from Emily Dickinson:
A Spider sewed at Night
Without a Light
Upon an Arc of White.
If Ruff it was of Dame
Or Shroud of Gnome
Himself himself inform.
[This is a Black and Yellow Argiope Spider. We call them Banana Spiders here in the Midwest. Each Black and Yellow Argiope Spider carries an ominous, rather demonic set of images on its dorsal side… a clear message saying: “Don’t mess with me!”]
Positioned “head down” as is typical for these and related species. Photo by Thomas Peace 2014
The thrown rock creates the ripples, but the ripples of thought create the ego (i.e., the so-called central “I”).
[This is a Banded Argiope Spider – with ripples of colors – waiting for prey in a perfect web that she has spun. The Banded Argiope Spider is a large spider and is related to the Black and Yellow Argiope Spider (i.e., the Banana Spider). Their expertly woven webs have crossed, zigzag bands running through them that are very thick. It is thought that these have the dual function of attracting certain insects – since they reflect a lot of ultraviolet light that certain insects are attracted to – and for warning low flying birds. (Humans cannot see in the ultraviolet range.) I used to have a lot of these spiders crawling all over me when out in the fields photographing (and didn’t mind it at all); but now I am better at spotting and avoiding the webs and going around them. Many of these spiders are well over and inch long. It is common for them to wait in the web with their head down. Note the webbing to the left and right of this spider.]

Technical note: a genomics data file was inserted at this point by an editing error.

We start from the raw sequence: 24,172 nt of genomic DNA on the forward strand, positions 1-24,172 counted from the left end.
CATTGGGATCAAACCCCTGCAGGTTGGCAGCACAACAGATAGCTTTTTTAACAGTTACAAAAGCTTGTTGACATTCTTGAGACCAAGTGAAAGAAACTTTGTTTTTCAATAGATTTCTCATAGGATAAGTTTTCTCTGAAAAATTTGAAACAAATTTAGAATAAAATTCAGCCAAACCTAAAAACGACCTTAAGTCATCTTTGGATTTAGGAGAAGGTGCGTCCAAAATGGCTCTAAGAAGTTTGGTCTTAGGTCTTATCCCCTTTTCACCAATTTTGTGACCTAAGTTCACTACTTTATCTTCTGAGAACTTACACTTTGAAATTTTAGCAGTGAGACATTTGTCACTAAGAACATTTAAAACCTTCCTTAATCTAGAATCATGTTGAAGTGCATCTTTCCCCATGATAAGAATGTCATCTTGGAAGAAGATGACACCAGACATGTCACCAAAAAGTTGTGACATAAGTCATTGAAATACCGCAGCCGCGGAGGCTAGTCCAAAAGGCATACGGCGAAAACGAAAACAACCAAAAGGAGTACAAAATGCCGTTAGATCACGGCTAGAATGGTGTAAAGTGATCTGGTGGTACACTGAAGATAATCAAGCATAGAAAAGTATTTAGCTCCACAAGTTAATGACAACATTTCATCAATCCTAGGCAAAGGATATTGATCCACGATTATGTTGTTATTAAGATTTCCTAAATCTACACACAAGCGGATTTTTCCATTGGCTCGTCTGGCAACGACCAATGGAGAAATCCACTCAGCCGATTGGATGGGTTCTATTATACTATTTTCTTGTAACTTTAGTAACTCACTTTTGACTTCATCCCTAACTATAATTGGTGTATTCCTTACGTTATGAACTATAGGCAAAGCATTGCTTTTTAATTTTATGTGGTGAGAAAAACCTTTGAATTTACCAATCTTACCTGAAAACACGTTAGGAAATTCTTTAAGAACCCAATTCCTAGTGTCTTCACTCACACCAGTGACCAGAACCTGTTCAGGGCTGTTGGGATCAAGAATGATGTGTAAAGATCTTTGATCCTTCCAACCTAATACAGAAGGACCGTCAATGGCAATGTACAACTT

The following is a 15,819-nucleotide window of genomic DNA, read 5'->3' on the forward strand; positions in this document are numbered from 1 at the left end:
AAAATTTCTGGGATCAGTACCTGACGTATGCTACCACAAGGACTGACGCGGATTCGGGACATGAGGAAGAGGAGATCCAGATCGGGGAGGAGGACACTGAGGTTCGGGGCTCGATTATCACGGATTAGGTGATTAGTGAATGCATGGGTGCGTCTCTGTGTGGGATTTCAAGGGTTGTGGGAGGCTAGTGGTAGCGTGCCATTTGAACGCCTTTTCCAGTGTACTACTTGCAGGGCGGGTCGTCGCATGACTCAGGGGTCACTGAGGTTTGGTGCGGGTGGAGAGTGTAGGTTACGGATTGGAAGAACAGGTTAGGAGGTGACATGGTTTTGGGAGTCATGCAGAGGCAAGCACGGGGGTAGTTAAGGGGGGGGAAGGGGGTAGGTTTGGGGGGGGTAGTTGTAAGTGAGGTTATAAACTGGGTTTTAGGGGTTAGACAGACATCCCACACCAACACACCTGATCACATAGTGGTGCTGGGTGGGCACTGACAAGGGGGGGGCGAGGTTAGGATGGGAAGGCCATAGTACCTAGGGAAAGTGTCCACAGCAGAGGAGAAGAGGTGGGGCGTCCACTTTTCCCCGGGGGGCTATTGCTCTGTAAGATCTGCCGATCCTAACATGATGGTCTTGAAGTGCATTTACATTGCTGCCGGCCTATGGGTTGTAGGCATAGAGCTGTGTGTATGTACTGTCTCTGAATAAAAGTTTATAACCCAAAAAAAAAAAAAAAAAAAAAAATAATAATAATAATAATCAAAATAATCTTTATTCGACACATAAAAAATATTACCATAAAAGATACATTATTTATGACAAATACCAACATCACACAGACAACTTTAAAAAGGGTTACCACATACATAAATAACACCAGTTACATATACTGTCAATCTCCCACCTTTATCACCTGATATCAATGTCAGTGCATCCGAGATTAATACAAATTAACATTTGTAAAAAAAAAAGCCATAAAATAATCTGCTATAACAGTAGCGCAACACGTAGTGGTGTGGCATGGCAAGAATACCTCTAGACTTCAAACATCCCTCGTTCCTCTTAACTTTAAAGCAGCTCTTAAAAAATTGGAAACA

A real tiger. Photo by Thomas Peace 2014